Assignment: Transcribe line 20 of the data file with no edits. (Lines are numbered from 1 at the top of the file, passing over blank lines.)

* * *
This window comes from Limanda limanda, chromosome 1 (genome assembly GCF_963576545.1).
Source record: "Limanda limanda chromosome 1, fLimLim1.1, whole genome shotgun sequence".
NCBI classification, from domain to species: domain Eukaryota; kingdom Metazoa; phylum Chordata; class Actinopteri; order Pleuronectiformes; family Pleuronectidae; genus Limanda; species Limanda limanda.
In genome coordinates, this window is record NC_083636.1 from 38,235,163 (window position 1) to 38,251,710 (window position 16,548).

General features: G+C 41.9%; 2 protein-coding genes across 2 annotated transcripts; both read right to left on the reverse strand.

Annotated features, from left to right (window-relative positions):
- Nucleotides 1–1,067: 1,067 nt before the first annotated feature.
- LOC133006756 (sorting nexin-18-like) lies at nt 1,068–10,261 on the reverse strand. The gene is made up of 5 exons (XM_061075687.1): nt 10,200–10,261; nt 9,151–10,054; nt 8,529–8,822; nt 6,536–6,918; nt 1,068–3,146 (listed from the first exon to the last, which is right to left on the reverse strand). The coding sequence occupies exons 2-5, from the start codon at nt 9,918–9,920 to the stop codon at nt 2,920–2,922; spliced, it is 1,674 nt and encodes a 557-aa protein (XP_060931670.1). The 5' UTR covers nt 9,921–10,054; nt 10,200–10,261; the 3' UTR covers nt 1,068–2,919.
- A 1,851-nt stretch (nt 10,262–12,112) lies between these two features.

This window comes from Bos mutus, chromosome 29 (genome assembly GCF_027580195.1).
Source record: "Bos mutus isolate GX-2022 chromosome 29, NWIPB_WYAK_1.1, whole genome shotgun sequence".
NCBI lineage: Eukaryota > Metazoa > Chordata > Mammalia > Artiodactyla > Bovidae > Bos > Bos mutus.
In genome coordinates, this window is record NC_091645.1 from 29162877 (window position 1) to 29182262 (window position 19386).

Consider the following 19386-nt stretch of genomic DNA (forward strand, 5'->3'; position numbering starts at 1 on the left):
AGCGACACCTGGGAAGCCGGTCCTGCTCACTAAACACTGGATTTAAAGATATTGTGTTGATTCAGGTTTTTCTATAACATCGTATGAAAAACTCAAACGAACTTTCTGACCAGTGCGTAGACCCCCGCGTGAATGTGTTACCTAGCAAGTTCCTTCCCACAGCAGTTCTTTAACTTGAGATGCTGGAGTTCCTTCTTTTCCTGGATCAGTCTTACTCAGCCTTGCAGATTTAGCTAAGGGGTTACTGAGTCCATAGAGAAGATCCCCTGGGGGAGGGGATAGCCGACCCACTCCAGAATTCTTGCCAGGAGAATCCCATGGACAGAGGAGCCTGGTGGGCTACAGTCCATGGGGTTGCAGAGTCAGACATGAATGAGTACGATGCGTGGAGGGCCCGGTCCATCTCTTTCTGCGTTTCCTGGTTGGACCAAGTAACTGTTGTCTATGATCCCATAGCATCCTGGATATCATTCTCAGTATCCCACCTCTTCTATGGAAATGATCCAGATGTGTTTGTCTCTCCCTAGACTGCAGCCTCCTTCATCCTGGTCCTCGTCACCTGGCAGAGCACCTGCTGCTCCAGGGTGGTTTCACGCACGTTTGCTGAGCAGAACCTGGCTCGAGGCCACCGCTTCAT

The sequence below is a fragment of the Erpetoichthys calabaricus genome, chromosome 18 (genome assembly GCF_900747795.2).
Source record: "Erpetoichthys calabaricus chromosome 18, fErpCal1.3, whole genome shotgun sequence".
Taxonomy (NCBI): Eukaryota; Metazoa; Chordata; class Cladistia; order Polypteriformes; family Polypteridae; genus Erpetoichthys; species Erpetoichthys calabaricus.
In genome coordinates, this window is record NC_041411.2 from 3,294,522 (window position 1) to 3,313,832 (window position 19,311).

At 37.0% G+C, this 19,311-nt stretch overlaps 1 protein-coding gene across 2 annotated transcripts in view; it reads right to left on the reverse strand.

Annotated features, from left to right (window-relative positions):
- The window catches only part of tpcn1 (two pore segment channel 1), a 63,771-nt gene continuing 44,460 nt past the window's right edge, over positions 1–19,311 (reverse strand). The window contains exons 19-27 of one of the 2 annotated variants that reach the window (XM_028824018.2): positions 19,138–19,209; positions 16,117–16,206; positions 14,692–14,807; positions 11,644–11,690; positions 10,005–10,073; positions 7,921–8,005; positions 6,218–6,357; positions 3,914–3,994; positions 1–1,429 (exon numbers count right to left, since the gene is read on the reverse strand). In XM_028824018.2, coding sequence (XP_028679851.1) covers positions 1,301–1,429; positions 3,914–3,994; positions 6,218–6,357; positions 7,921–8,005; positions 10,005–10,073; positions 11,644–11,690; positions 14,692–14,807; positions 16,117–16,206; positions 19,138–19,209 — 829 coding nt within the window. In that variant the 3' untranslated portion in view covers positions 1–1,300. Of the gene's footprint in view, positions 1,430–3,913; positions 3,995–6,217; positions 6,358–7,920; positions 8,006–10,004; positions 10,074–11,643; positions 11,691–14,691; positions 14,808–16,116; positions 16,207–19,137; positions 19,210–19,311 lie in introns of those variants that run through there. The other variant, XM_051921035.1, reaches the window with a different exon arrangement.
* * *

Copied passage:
At 37.0% G+C, this 19,311-nt stretch overlaps 1 protein-coding gene across 2 annotated transcripts in view; it reads right to left on the reverse strand.